DPP v W.M.

JudgeMr. Justice Edwards
Judgment Date15 May 2018
Neutral Citation[2018] IECA 150
CourtCourt of Appeal (Ireland)
Docket NumberRecord No: 203/2013
Date15 May 2018

[2018] IECA 150

Edwards J.

Mahon J.

Edwards J.

Hedigan J.

Record No: 203/2013


Conviction – Aggravated sexual assault – Discharge jury – Appellant seeking to appeal against conviction – Whether the trial judge erred in refusing to discharge the jury

Facts: The appellant, on the 8th of July 2013, was convicted by a ten member jury of the offences of aggravated sexual assault, contrary to s. 3(1) of the Criminal Law (Rape) (Amendment) Act 1990, and causing serious harm, contrary to s. 4 of the Non Fatal Offences Against the Person Act 1997, respectively. On the 29th of July 2013, he was sentenced on each count to 13 years imprisonment, both sentences to run concurrently. The sentences were to take effect from the 11th of January 2012. The appellant appealed to the Court of Appeal against his conviction on the grounds that the trial judge erred in: (i) not affording the appellant any/or sufficient time to obtain and/or instruct a new solicitor after difficulties arose between the solicitor on record and the appellant during the trial, resulting in the appellant discharging his solicitor; (ii) refusing to discharge the jury and adjourn the trial on the application of the appellant; (iii) not affording sufficient regard to the appellant’s concerns as raised over the reduction in the number of jurors prior to the beginning of their deliberations; (iv) refusing to discharge the jury after the complainant, during her evidence, stated that the appellant was a “sex offender” and listed on the “sex offender list”.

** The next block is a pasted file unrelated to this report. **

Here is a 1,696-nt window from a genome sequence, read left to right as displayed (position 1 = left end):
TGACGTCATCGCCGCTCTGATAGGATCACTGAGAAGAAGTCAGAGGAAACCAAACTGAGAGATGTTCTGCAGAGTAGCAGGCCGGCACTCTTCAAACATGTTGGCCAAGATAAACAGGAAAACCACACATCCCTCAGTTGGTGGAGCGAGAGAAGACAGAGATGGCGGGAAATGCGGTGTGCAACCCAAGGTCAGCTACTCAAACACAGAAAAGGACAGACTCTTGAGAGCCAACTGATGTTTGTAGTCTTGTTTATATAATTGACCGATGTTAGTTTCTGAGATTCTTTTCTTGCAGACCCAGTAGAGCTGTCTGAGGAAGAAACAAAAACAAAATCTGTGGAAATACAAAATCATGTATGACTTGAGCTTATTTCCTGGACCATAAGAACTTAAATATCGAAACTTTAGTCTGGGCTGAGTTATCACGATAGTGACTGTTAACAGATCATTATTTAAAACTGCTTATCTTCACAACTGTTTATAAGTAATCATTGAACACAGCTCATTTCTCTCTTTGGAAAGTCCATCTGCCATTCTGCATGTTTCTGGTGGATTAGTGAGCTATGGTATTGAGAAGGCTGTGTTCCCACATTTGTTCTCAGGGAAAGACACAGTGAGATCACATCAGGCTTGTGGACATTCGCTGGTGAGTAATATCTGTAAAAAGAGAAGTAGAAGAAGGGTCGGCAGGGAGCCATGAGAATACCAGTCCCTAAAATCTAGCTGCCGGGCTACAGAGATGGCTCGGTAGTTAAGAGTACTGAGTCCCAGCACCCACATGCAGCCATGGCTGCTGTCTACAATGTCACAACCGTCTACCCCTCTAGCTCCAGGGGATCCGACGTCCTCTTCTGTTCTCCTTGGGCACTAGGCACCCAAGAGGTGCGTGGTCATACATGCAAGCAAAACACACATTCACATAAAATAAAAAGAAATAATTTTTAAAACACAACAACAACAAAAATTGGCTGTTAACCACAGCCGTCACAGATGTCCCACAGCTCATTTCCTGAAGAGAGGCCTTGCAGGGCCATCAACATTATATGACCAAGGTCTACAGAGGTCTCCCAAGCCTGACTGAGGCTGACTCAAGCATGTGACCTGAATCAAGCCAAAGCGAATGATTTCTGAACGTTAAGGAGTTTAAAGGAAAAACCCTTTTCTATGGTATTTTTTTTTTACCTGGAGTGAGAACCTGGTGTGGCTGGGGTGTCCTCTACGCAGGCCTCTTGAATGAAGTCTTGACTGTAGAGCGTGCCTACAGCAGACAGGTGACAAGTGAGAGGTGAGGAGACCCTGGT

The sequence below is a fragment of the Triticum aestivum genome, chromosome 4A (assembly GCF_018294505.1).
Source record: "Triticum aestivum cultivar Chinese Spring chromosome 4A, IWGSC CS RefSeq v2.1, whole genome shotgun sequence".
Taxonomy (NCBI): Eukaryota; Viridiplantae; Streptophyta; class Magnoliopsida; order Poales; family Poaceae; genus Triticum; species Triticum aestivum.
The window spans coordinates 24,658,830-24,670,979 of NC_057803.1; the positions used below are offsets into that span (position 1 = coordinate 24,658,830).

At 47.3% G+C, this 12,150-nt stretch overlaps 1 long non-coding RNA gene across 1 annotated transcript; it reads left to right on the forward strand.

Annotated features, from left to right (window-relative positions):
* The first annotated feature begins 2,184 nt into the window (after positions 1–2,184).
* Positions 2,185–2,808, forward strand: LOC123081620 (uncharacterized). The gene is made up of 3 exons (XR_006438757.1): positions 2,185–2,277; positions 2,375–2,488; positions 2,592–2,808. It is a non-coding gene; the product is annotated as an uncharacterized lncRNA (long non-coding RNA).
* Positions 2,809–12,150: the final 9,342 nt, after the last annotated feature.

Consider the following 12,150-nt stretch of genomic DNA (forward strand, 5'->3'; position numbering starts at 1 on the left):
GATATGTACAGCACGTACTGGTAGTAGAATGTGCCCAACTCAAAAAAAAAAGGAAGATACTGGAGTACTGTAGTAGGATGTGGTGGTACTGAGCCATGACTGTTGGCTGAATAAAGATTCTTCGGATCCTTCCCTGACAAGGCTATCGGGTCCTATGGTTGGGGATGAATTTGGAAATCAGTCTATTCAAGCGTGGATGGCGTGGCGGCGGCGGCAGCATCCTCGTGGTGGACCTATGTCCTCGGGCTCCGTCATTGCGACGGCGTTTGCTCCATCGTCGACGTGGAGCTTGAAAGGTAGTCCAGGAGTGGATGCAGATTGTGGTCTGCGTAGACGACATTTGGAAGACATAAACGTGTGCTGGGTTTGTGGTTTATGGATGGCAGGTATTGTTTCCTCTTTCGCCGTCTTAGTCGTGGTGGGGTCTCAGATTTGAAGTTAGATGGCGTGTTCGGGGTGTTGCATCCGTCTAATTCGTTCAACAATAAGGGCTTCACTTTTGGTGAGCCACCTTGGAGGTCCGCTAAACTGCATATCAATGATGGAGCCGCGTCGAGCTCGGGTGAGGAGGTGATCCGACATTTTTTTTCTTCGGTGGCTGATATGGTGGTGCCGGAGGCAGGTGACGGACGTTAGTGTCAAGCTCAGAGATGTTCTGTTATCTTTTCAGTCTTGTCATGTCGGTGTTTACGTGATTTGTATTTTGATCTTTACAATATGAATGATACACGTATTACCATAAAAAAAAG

Held by the Court that, regarding ground (iii), the jurisdiction of the trial judge was properly and legitimately exercised, and there was no unfairness in allowing the trial to proceed with just ten jurors. The Court saw no reason to regard the trial as unsatisfactory or the verdict unsafe as a result of the matters complained of in grounds (i) and (ii). In the circumstances the Court did not consider that the failure by the trial judge to discharge the jury due to the matters complained of in ground (iv) rendered the trial unsatisfactory or the verdict unsafe.

The Court held that the appeal against conviction should be dismissed.

Appeal dismissed.

JUDGMENT of the Court delivered 15th May, 2018 by Mr. Justice Edwards

On the 8th of July 2013, the appellant was convicted by a ten member jury of the offences of aggravated sexual assault, contrary to s. 3(1) of the Criminal Law (Rape) (Amendment) Act 1990, and causing serious harm, contrary to s. 4 of the Non Fatal Offences Against the Person Act 1997, respectively.


On the 29th of July 2013, he was sentenced on each count to 13 years imprisonment, both sentences to run concurrently. The sentences were to take effect from the 11th of January 2012. The appellant now appeals against his conviction and sentences.


This judgment deals solely with the conviction issue.

The facts of the case.

The case was concerned with an incident that took place some days prior to the 8th of December 2011 at an address in a small village in rural Ireland. The jury heard that the complainant in the case was a thirty three year old woman who is an alcoholic and who also had had a drug problem, although she was off drugs at the time of the incident. The complainant first encountered the appellant approximately eighteen months prior to the incident. At that time she was living alone in rented accommodation in the village. On the evening on which she first met the appellant she had been drinking and had lost her keys. The appellant, a resident of the village and sixty six years of age at the time, came upon the complainant as she was searching for her keys. He was helpful to her, and when it was evident that the keys could not be found, he brought her to his house and let her stay until she managed to get new keys.